With May struggling to cobble together a parliamentary majority for the draft deal, she desperately needs her Scottish MPs onside.
SNP MP Stephen Gethins said: “With all wings of her party against her, it is abundantly clear that Theresa May has no chance of getting her deal through parliament – leaving us all in political purgatory.
“Rather than trying to please the Prime Minister, the Scottish Tories should be listening to their constituents who voted overwhelmingly to remain in the EU. The best deal short of EU membership is to remain in the single market and customs union.
“It is essential that we avoid both Theresa May’s hard Brexit and a No Deal scenario – and all options must be on the table to achieve that.”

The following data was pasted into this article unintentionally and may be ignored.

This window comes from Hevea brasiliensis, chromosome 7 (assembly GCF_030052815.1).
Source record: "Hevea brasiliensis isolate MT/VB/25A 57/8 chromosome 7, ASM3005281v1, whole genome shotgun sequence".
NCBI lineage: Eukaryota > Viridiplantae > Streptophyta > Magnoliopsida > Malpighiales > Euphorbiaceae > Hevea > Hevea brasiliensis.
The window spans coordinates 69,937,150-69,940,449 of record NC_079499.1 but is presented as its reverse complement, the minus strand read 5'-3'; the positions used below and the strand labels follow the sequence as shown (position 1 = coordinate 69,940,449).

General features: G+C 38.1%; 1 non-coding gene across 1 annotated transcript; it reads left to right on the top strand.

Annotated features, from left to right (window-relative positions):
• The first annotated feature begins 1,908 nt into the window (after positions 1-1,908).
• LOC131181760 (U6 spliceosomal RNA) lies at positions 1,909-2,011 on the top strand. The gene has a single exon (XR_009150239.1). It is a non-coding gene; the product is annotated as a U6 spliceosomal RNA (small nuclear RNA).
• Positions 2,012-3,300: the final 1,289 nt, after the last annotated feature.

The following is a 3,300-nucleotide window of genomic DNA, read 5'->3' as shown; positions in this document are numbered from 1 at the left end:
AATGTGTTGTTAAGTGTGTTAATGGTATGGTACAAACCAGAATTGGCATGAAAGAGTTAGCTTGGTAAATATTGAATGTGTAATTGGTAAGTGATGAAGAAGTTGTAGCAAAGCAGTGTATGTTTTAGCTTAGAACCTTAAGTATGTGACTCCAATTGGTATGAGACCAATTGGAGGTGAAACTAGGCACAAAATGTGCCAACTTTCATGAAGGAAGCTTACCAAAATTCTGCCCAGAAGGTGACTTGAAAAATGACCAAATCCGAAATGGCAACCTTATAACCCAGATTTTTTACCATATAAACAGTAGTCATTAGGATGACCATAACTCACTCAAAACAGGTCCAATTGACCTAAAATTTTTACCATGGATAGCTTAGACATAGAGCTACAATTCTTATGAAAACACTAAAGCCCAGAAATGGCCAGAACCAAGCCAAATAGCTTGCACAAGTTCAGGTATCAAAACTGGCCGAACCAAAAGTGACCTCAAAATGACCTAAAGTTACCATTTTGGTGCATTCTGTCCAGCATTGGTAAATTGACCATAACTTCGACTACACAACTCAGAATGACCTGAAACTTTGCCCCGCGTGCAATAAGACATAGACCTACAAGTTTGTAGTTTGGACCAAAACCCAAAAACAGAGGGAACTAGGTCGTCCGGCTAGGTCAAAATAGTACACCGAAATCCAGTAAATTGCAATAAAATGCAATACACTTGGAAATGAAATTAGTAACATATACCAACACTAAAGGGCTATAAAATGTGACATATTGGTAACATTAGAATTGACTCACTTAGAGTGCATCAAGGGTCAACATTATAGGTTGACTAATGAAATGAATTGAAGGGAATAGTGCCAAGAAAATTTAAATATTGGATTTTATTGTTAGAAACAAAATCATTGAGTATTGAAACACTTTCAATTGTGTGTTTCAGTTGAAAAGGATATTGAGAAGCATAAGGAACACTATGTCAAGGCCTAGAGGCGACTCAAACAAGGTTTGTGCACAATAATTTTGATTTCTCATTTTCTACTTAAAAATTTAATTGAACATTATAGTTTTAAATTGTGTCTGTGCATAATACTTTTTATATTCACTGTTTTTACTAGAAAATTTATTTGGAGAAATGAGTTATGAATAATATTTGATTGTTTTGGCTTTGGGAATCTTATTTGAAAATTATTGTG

A Scottish Tory spokesman said: “Scottish Conservative MPs know that their constituents will expect them to scrutinise this draft agreement in detail before they vote, and that is exactly what they are doing.”
Meanwhile, First Minister Nicola Sturgeon will tell a forum in Dundee tomorrow that Brexit in any form is likely to reduce economic growth.
She will use her address at the National Economic Forum to reiterate her call for the UK to remain part of the single market and customs union.
She is expected to tell delegates that leaving the single market will do “immense damage” to jobs and living standards in Scotland.
Sturgeon will say: “The UK Government’s refusal to even consider the Scottish Government’s detailed plan to keep Scotland in the single market, while accepting a differentiated solution for Northern Ireland, which we support, potentially puts Scotland at a competitive disadvantage. But, perhaps worst of all, it leaves everybody completely uncertain about the shape of our longterm relationship with the EU.